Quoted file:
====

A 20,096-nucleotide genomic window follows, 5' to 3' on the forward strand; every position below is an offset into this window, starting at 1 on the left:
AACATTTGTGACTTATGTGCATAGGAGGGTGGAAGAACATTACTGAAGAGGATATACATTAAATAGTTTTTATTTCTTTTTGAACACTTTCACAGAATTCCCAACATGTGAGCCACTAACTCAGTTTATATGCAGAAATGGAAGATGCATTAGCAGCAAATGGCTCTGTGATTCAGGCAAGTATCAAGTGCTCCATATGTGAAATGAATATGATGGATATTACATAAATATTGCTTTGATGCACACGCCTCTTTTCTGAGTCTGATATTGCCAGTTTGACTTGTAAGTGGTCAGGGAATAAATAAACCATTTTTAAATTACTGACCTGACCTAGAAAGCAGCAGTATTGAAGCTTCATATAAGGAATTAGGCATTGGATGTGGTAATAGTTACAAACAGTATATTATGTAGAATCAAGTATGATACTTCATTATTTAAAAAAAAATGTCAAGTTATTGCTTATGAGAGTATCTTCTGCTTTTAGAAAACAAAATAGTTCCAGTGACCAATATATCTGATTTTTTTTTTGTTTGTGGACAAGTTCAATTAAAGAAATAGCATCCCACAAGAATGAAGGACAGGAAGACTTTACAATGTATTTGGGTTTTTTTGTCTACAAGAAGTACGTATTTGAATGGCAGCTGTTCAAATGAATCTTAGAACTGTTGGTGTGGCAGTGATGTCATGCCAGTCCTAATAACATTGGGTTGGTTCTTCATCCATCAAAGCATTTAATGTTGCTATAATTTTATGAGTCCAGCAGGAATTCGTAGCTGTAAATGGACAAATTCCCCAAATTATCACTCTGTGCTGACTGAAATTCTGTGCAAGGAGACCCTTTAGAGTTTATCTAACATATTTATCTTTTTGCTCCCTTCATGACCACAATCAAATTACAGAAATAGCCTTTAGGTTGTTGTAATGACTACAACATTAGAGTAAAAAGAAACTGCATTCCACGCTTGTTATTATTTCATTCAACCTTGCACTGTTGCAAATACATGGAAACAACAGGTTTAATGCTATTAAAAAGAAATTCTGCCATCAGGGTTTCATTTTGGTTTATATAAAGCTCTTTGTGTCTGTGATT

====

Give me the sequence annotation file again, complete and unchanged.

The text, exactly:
A 20,096-nucleotide genomic window follows, 5' to 3' on the forward strand; every position below is an offset into this window, starting at 1 on the left:
AACATTTGTGACTTATGTGCATAGGAGGGTGGAAGAACATTACTGAAGAGGATATACATTAAATAGTTTTTATTTCTTTTTGAACACTTTCACAGAATTCCCAACATGTGAGCCACTAACTCAGTTTATATGCAGAAATGGAAGATGCATTAGCAGCAAATGGCTCTGTGATTCAGGCAAGTATCAAGTGCTCCATATGTGAAATGAATATGATGGATATTACATAAATATTGCTTTGATGCACACGCCTCTTTTCTGAGTCTGATATTGCCAGTTTGACTTGTAAGTGGTCAGGGAATAAATAAACCATTTTTAAATTACTGACCTGACCTAGAAAGCAGCAGTATTGAAGCTTCATATAAGGAATTAGGCATTGGATGTGGTAATAGTTACAAACAGTATATTATGTAGAATCAAGTATGATACTTCATTATTTAAAAAAAAATGTCAAGTTATTGCTTATGAGAGTATCTTCTGCTTTTAGAAAACAAAATAGTTCCAGTGACCAATATATCTGATTTTTTTTTTGTTTGTGGACAAGTTCAATTAAAGAAATAGCATCCCACAAGAATGAAGGACAGGAAGACTTTACAATGTATTTGGGTTTTTTTGTCTACAAGAAGTACGTATTTGAATGGCAGCTGTTCAAATGAATCTTAGAACTGTTGGTGTGGCAGTGATGTCATGCCAGTCCTAATAACATTGGGTTGGTTCTTCATCCATCAAAGCATTTAATGTTGCTATAATTTTATGAGTCCAGCAGGAATTCGTAGCTGTAAATGGACAAATTCCCCAAATTATCACTCTGTGCTGACTGAAATTCTGTGCAAGGAGACCCTTTAGAGTTTATCTAACATATTTATCTTTTTGCTCCCTTCATGACCACAATCAAATTACAGAAATAGCCTTTAGGTTGTTGTAATGACTACAACATTAGAGTAAAAAGAAACTGCATTCCACGCTTGTTATTATTTCATTCAACCTTGCACTGTTGCAAATACATGGAAACAACAGGTTTAATGCTATTAAAAAGAAATTCTGCCATCAGGGTTTCATTTTGGTTTATATAAAGCTCTTTGTGTCTGTGATT